Almost half of people in Ireland do not trust charities, according to research published by Charities Institute Ireland.

The survey also found that an overwhelming majority of people believe charities will have to be more transparent about their spending.

Seven-in-ten people surveyed said the State is relying too heavily on charities to provide services.

The findings are contained in a report looking at options for the charity sector in Ireland over the next 20 years.

Undertaken by Amárach Research, it includes responses to key questions from a representative sample of 1,000 adults.

It found that 47% of those questioned said they do not trust the 9,000 registered charities, which Amárach says receive 40% of their funding from private sources.

The breakdown of this was - "No trust at all": 17%; "Distrust": 11%; and "Somewhat distrust": 19%.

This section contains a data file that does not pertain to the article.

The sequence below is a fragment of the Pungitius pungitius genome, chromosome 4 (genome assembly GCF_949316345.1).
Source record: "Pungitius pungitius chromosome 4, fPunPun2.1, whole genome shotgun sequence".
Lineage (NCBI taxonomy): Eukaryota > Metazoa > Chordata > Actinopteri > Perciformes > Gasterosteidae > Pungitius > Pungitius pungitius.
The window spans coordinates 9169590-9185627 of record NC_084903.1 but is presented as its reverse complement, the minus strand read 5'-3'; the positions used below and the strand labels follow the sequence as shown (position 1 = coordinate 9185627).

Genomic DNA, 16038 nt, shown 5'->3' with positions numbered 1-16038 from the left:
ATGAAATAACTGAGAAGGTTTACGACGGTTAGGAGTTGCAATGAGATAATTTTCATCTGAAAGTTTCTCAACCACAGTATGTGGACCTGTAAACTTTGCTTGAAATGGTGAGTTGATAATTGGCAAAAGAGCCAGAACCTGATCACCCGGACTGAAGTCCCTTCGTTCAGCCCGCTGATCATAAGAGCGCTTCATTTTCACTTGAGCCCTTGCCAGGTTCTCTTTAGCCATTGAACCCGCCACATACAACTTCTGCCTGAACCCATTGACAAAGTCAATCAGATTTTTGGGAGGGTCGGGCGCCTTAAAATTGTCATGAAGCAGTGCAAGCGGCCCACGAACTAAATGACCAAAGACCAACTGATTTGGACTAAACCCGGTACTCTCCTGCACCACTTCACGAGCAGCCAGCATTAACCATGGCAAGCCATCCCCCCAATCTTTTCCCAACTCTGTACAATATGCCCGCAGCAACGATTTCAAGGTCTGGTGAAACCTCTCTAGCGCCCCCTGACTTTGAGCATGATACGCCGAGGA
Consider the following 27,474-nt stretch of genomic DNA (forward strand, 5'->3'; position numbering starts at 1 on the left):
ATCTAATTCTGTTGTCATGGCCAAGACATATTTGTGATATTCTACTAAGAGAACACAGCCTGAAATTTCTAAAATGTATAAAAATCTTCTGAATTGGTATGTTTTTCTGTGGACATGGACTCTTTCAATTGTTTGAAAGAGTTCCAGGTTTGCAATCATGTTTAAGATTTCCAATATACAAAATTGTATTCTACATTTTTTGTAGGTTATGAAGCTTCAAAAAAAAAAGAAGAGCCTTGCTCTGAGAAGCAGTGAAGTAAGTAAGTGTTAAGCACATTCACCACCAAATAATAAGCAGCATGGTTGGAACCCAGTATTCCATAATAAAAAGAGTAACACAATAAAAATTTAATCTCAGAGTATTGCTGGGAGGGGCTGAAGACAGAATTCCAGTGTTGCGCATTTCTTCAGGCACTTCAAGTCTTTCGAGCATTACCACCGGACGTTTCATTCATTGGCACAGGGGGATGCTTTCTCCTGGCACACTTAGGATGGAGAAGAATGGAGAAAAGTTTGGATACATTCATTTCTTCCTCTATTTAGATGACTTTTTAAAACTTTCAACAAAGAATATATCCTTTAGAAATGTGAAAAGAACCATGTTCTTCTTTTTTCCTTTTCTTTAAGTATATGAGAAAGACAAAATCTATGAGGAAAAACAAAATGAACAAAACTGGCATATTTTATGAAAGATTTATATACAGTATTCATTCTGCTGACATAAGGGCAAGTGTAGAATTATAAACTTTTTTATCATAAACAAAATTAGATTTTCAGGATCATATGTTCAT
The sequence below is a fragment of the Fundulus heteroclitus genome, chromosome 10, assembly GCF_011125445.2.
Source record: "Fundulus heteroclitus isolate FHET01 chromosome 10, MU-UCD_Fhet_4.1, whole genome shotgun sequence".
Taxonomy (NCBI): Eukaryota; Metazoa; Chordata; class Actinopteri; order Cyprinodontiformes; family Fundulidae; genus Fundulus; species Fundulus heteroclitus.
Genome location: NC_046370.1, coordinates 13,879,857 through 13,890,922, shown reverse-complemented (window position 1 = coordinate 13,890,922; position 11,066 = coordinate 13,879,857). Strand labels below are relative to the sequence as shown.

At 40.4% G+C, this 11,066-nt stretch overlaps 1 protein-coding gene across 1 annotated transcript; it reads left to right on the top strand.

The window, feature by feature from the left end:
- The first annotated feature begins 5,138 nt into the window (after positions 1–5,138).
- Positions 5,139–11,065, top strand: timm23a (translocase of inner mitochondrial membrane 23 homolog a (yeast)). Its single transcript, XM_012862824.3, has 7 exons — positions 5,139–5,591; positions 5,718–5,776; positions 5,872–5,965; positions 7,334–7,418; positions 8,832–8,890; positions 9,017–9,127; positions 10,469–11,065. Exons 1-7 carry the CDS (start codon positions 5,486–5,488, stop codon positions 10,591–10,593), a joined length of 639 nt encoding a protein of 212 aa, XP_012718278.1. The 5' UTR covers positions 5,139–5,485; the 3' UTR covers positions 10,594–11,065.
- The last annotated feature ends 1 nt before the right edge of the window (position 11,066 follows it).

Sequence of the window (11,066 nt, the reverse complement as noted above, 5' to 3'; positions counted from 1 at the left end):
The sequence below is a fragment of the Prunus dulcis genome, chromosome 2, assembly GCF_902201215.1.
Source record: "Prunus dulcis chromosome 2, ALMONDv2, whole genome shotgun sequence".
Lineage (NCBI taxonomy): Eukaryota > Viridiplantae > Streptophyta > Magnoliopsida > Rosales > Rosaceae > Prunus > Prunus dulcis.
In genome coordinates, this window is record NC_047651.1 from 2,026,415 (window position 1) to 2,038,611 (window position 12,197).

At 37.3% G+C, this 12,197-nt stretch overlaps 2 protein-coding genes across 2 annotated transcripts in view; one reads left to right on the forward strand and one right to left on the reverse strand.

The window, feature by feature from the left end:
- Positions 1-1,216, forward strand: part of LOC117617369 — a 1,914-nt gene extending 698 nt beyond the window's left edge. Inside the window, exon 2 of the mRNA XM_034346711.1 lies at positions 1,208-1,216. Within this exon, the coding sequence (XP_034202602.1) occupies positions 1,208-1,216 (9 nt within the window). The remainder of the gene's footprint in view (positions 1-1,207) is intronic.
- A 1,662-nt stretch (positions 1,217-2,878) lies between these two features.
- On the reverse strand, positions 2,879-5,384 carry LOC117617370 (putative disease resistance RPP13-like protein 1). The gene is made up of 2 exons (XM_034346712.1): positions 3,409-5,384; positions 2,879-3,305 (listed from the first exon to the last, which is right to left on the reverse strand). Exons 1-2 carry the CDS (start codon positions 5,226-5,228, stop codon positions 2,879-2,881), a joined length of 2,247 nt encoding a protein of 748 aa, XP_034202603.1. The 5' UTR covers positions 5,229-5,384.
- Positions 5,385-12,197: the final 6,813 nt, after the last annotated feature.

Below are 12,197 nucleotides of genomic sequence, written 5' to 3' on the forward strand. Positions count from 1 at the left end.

It also found that 83% of people think charities will have to be more transparent about their spending, while 60% said wages in the charity sector are too high.

About two-thirds of respondents, 64%, say there are too many charities with similar functions and roughly the same proportion (68%) say such charities should merge.

Broadly, the same share of those interviewed (68%) think charities should hire the best professionals available.

However, only 41% feel that charities should pay competitive salaries for these professionals, while 64% of people believe most of the work carried out by charities should be done by volunteers.

Amárach Research says the findings indicate that the public has contradictory expectations of charities, desiring professionalism and top quality services run by volunteers without large overheads.

Just over one in six (16%) believe that charities will have more influence in the future than they do now.

The report quotes the Benefacts organisation's estimates that the charity sector generates €5 billion annually and employs 148,000 people.